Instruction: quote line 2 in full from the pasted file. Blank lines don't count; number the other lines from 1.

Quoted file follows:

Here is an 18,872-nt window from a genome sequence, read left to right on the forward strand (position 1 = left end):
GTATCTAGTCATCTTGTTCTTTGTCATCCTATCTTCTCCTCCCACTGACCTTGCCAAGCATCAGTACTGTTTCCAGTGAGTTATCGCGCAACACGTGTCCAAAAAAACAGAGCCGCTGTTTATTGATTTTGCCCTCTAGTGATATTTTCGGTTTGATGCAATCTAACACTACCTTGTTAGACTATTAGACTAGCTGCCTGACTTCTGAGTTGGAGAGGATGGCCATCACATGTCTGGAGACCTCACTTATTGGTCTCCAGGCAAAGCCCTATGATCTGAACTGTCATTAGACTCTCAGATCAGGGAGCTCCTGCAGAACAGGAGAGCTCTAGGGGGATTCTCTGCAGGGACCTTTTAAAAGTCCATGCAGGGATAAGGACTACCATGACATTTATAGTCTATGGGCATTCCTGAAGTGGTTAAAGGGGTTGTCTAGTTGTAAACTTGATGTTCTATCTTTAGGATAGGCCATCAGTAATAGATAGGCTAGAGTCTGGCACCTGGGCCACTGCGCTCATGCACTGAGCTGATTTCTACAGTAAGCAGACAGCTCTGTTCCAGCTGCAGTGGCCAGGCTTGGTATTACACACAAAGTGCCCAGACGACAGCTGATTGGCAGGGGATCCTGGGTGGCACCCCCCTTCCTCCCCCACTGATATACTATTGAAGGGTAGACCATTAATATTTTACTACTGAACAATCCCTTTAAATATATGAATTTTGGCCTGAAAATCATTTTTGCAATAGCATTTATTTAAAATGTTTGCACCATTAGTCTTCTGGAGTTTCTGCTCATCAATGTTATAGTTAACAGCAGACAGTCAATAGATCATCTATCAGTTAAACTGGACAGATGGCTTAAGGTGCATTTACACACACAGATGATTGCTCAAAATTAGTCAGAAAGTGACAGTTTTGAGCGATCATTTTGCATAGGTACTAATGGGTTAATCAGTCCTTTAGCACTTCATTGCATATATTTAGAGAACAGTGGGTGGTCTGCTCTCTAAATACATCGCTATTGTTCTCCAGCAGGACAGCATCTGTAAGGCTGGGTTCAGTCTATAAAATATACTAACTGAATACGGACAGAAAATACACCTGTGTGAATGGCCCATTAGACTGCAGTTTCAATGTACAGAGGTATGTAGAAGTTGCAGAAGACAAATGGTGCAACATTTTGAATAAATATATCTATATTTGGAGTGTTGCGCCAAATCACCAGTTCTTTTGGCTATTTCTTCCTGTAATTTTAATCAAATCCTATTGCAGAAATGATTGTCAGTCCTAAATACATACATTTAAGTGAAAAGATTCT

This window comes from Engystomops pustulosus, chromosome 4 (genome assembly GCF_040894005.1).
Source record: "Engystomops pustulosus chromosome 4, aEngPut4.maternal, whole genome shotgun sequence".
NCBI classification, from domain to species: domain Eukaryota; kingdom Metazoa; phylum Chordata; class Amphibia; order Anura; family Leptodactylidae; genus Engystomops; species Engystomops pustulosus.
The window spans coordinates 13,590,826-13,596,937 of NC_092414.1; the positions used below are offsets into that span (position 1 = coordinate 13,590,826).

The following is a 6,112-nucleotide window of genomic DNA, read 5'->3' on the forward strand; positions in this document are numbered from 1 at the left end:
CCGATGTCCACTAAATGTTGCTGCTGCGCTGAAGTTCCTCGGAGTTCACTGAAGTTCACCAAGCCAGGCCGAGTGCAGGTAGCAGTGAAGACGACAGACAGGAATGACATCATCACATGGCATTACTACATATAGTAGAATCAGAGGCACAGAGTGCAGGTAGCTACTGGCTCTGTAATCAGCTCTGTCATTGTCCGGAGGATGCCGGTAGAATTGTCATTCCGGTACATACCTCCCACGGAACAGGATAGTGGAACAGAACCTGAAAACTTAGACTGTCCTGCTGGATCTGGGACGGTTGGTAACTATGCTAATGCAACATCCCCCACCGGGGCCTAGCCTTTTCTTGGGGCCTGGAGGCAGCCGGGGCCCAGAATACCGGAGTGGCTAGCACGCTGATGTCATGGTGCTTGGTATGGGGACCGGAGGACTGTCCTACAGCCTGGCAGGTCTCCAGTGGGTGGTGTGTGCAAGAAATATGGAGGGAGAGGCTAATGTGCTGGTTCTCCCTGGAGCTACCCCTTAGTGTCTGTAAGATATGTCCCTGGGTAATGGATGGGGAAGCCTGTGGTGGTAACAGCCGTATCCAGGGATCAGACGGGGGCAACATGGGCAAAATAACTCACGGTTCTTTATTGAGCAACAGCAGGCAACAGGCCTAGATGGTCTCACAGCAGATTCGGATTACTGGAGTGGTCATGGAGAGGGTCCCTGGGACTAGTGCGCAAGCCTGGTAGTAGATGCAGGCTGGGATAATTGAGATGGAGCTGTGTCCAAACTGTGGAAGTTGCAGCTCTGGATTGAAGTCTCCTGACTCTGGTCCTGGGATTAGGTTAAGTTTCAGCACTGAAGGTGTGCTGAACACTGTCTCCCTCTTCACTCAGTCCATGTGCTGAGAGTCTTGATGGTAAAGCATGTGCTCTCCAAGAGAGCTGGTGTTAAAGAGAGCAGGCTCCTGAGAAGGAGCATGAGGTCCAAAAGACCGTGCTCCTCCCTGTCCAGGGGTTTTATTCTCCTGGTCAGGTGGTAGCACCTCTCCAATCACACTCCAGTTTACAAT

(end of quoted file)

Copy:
GTATCTAGTCATCTTGTTCTTTGTCATCCTATCTTCTCCTCCCACTGACCTTGCCAAGCATCAGTACTGTTTCCAGTGAGTTATCGCGCAACACGTGTCCAAAAAAACAGAGCCGCTGTTTATTGATTTTGCCCTCTAGTGATATTTTCGGTTTGATGCAATCTAACACTACCTTGTTAGACTATTAGACTAGCTGCCTGACTTCTGAGTTGGAGAGGATGGCCATCACATGTCTGGAGACCTCACTTATTGGTCTCCAGGCAAAGCCCTATGATCTGAACTGTCATTAGACTCTCAGATCAGGGAGCTCCTGCAGAACAGGAGAGCTCTAGGGGGATTCTCTGCAGGGACCTTTTAAAAGTCCATGCAGGGATAAGGACTACCATGACATTTATAGTCTATGGGCATTCCTGAAGTGGTTAAAGGGGTTGTCTAGTTGTAAACTTGATGTTCTATCTTTAGGATAGGCCATCAGTAATAGATAGGCTAGAGTCTGGCACCTGGGCCACTGCGCTCATGCACTGAGCTGATTTCTACAGTAAGCAGACAGCTCTGTTCCAGCTGCAGTGGCCAGGCTTGGTATTACACACAAAGTGCCCAGACGACAGCTGATTGGCAGGGGATCCTGGGTGGCACCCCCCTTCCTCCCCCACTGATATACTATTGAAGGGTAGACCATTAATATTTTACTACTGAACAATCCCTTTAAATATATGAATTTTGGCCTGAAAATCATTTTTGCAATAGCATTTATTTAAAATGTTTGCACCATTAGTCTTCTGGAGTTTCTGCTCATCAATGTTATAGTTAACAGCAGACAGTCAATAGATCATCTATCAGTTAAACTGGACAGATGGCTTAAGGTGCATTTACACACACAGATGATTGCTCAAAATTAGTCAGAAAGTGACAGTTTTGAGCGATCATTTTGCATAGGTACTAATGGGTTAATCAGTCCTTTAGCACTTCATTGCATATATTTAGAGAACAGTGGGTGGTCTGCTCTCTAAATACATCGCTATTGTTCTCCAGCAGGACAGCATCTGTAAGGCTGGGTTCAGTCTATAAAATATACTAACTGAATACGGACAGAAAATACACCTGTGTGAATGGCCCATTAGACTGCAGTTTCAATGTACAGAGGTATGTAGAAGTTGCAGAAGACAAATGGTGCAACATTTTGAATAAATATATCTATATTTGGAGTGTTGCGCCAAATCACCAGTTCTTTTGGCTATTTCTTCCTGTAATTTTAATCAAATCCTATTGCAGAAATGATTGTCAGTCCTAAATACATACATTTAAGTGAAAAGATTCT